Keith is still going for sessions at a rehab clinic for twice weekly water treadmill therapy, occasional acupuncture 'top ups' and physio assessments after his somewhat difficult post op complications after his hip replacement last year. He was doing okay, but then developed a form of sciaica, and the muscle groups in his right hip and along his ribs were frequently going into spasm - he wasn't able to extend the operated leg back far enough, and if he overdid himself, he'd be uncomfortable, so he needed the referral for the physio. They've done a grand job.
He's almost there, the muscle he's built up over the last few months has meant that his back end is fully and evenly muscled on both legs, and heck, is he ever strong
But we're still under strict instructions to keep to lead work only, with some walks on a flexi lead, but no actual free running yet. But at least his exercise has increassed to 2 x 20minute normal walking sessions,a day, plus exercises such as traversing over poles on the ground and weaving in between horizontal poles.
None of this is enough for Keith and he has to have a real 'belt and braces' approach to his walks to prevent him from a potential 'oops' moment, from his sheer delight in being alive and out and about. Keith is under the impression he is training for an endurance event, and he intends to win it by a mile.
He wears a gencon headcollar (a better fit and less inclined to slip than a halti, but its a similar thing), and a Ruffwear harness for extra control and support over rough ground and steep hill exercises (I hang on to it so he can pull me up them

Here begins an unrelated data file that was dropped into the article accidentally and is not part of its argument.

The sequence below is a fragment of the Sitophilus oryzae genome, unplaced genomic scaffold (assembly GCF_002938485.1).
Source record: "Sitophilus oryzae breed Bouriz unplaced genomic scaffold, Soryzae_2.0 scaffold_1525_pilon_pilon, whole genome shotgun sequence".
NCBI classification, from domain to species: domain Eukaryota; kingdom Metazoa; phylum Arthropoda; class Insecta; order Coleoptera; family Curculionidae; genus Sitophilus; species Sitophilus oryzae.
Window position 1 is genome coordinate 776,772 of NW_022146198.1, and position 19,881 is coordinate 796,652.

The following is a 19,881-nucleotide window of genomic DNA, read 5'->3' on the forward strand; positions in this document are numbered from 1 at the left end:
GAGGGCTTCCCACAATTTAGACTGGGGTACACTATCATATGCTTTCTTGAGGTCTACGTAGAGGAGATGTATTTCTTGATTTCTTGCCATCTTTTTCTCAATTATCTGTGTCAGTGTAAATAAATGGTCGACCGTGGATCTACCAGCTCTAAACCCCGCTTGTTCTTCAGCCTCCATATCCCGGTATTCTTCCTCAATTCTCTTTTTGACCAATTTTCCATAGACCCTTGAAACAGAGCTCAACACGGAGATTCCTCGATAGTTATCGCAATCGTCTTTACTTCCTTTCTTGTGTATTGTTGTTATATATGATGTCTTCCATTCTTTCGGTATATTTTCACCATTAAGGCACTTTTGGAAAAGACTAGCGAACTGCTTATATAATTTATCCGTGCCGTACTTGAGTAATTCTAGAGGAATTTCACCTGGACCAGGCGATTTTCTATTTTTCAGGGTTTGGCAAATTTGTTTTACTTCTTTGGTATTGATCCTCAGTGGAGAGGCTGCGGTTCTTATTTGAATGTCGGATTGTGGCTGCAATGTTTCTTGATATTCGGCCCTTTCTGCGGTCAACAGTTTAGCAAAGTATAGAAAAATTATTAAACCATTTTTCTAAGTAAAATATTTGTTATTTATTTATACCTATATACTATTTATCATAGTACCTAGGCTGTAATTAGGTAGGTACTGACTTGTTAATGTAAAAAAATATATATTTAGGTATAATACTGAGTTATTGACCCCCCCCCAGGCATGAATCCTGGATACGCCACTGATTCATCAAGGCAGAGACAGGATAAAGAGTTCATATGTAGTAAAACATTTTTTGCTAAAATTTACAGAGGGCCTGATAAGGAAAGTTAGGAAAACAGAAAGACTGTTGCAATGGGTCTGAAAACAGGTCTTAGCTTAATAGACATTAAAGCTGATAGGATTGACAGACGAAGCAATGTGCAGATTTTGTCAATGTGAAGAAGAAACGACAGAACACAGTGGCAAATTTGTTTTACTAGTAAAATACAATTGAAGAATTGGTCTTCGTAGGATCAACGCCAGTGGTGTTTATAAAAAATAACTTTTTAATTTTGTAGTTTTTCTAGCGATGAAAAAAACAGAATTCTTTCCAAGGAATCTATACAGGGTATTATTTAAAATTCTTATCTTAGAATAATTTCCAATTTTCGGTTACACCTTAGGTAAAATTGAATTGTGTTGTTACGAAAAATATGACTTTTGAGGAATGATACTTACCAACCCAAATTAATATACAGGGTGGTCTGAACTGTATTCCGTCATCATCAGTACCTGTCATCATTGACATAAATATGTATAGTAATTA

) A double ended lead attaches to the clip on the back of the Ruffwear and to the clip on the headcollar. A kind of "Dual Control."
When I used the Ruffwear by itself, Keith threw himself into it, figuring I had plans for him as a sled dog, so the headcollar had to be added to prevent him taking off, he's full of vitality and vigour and he needs to be protected from himself, basically.
But the control it gives me over him is a lifesaver, He can have a free head to interact with other dogs, I just loosen the part of the lead attached to the headcollar, but he's still secure because of the harness, or I can relax the control on the harness and use the headcollar for his flexing exercises. When I want to keep him close and walk at the 'varying pace' exercises, he's right there and paying attention.
I think I'd recommend this approach to anybody who is retraining or rehabbing, simply because it makes life so much easier for dog and handler. And it has to be said, he looks ever so 'professional' in his uniform!